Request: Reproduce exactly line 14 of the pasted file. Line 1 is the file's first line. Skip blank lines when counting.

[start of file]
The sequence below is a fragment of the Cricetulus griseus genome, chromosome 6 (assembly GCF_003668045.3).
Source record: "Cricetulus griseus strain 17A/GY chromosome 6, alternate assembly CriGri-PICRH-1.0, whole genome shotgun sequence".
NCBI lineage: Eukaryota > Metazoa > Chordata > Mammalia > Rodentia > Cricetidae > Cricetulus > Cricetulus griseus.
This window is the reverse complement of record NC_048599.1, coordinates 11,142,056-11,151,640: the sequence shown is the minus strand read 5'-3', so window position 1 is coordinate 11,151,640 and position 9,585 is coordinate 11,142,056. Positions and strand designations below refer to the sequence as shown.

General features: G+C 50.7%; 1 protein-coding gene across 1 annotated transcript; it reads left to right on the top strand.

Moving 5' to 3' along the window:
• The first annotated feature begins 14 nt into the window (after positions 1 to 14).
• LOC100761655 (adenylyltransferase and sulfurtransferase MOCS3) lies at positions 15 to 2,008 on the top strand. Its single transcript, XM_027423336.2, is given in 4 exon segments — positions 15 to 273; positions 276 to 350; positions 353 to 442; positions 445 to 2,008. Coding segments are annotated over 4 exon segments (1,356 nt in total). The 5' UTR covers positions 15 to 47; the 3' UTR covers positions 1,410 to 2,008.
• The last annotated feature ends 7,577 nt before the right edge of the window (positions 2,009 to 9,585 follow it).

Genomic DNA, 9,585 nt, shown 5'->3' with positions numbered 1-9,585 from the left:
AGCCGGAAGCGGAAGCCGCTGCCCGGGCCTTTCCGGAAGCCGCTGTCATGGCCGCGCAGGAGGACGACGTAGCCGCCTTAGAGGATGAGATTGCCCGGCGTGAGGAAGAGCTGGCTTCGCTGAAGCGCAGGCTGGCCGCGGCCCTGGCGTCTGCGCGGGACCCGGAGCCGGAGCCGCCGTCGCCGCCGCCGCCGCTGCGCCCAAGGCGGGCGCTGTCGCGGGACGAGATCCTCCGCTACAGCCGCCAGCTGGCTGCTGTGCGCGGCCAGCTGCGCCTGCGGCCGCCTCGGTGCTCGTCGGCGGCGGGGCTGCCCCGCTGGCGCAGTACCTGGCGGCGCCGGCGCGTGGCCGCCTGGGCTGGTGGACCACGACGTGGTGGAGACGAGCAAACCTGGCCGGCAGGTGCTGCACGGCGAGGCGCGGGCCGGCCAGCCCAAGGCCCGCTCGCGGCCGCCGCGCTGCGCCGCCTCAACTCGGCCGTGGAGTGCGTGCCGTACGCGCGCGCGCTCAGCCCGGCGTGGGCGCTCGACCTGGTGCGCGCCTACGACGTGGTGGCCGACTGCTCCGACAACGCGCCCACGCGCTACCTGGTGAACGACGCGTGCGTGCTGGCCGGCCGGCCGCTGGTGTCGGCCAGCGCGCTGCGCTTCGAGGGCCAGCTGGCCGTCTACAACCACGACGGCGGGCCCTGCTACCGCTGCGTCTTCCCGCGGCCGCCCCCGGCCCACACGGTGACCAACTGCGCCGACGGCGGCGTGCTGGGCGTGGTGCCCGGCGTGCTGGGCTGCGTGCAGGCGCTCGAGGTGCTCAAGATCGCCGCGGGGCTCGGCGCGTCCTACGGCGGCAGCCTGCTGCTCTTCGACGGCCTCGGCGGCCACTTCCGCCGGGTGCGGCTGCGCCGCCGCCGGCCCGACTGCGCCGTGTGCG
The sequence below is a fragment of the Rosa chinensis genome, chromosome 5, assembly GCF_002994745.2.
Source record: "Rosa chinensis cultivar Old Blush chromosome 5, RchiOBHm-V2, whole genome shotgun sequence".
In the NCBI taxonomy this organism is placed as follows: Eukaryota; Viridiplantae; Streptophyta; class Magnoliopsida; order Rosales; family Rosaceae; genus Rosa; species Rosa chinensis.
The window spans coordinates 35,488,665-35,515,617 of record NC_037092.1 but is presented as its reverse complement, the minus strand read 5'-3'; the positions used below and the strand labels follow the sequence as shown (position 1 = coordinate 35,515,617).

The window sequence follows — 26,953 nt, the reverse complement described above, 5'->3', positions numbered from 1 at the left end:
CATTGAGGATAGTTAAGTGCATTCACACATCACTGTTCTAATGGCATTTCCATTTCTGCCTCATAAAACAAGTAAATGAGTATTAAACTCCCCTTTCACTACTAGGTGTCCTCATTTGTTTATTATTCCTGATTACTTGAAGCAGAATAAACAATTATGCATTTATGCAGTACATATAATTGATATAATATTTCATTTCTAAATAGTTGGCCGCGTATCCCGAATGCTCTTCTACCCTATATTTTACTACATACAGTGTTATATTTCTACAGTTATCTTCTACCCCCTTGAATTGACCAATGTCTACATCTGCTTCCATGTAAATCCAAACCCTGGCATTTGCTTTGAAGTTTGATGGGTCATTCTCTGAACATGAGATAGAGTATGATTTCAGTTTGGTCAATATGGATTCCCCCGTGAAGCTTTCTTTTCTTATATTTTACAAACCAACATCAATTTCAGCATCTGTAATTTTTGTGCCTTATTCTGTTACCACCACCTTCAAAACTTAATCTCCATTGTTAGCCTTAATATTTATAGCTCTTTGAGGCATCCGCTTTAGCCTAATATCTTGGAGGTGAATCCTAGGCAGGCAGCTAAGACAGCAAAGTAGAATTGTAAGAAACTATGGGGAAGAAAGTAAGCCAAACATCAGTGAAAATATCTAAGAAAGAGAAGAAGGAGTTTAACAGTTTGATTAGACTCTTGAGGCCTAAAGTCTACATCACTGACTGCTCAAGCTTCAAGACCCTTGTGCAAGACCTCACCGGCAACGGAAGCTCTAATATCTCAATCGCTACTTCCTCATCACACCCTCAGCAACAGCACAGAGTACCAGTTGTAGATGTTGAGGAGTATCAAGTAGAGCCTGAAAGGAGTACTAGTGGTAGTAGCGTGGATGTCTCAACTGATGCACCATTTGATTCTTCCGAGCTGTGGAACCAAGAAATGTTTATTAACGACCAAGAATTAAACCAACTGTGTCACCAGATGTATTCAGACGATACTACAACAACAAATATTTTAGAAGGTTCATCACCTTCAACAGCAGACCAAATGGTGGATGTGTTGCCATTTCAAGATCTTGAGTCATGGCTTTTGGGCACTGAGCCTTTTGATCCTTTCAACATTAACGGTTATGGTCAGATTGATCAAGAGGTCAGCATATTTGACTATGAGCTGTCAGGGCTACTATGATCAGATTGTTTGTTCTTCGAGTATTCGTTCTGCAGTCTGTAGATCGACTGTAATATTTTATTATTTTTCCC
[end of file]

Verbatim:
In the NCBI taxonomy this organism is placed as follows: Eukaryota; Viridiplantae; Streptophyta; class Magnoliopsida; order Rosales; family Rosaceae; genus Rosa; species Rosa chinensis.